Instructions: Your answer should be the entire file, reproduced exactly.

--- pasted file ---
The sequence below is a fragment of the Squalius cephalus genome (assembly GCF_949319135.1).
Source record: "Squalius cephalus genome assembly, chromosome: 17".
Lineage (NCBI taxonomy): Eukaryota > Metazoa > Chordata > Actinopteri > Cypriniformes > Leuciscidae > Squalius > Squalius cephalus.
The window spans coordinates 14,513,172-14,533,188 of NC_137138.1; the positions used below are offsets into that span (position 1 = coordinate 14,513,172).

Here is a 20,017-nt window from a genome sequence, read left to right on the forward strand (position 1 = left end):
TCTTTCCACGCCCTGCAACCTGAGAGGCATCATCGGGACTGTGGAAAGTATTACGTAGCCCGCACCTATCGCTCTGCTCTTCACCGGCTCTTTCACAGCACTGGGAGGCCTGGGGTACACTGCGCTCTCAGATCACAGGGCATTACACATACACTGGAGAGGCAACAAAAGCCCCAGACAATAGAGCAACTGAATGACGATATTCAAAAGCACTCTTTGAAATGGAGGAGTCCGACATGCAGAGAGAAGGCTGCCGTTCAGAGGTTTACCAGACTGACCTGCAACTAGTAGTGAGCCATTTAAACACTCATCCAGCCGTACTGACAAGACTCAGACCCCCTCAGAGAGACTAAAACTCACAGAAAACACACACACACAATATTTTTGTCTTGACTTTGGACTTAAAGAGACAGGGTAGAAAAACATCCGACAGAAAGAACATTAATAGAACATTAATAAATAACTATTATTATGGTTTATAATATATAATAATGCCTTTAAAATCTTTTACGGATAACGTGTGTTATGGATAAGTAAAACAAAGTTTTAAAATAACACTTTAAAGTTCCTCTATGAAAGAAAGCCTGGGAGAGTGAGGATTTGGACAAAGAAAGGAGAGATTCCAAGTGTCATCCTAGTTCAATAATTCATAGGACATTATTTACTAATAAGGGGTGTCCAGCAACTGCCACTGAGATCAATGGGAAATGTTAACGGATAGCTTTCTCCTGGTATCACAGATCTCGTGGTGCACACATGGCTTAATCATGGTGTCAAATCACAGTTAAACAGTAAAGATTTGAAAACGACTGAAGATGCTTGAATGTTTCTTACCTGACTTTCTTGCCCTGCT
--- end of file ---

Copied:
The sequence below is a fragment of the Squalius cephalus genome (assembly GCF_949319135.1).
Source record: "Squalius cephalus genome assembly, chromosome: 17".
Lineage (NCBI taxonomy): Eukaryota > Metazoa > Chordata > Actinopteri > Cypriniformes > Leuciscidae > Squalius > Squalius cephalus.
The window spans coordinates 14,513,172-14,533,188 of NC_137138.1; the positions used below are offsets into that span (position 1 = coordinate 14,513,172).

Here is a 20,017-nt window from a genome sequence, read left to right on the forward strand (position 1 = left end):
TCTTTCCACGCCCTGCAACCTGAGAGGCATCATCGGGACTGTGGAAAGTATTACGTAGCCCGCACCTATCGCTCTGCTCTTCACCGGCTCTTTCACAGCACTGGGAGGCCTGGGGTACACTGCGCTCTCAGATCACAGGGCATTACACATACACTGGAGAGGCAACAAAAGCCCCAGACAATAGAGCAACTGAATGACGATATTCAAAAGCACTCTTTGAAATGGAGGAGTCCGACATGCAGAGAGAAGGCTGCCGTTCAGAGGTTTACCAGACTGACCTGCAACTAGTAGTGAGCCATTTAAACACTCATCCAGCCGTACTGACAAGACTCAGACCCCCTCAGAGAGACTAAAACTCACAGAAAACACACACACACAATATTTTTGTCTTGACTTTGGACTTAAAGAGACAGGGTAGAAAAACATCCGACAGAAAGAACATTAATAGAACATTAATAAATAACTATTATTATGGTTTATAATATATAATAATGCCTTTAAAATCTTTTACGGATAACGTGTGTTATGGATAAGTAAAACAAAGTTTTAAAATAACACTTTAAAGTTCCTCTATGAAAGAAAGCCTGGGAGAGTGAGGATTTGGACAAAGAAAGGAGAGATTCCAAGTGTCATCCTAGTTCAATAATTCATAGGACATTATTTACTAATAAGGGGTGTCCAGCAACTGCCACTGAGATCAATGGGAAATGTTAACGGATAGCTTTCTCCTGGTATCACAGATCTCGTGGTGCACACATGGCTTAATCATGGTGTCAAATCACAGTTAAACAGTAAAGATTTGAAAACGACTGAAGATGCTTGAATGTTTCTTACCTGACTTTCTTGCCCTGCT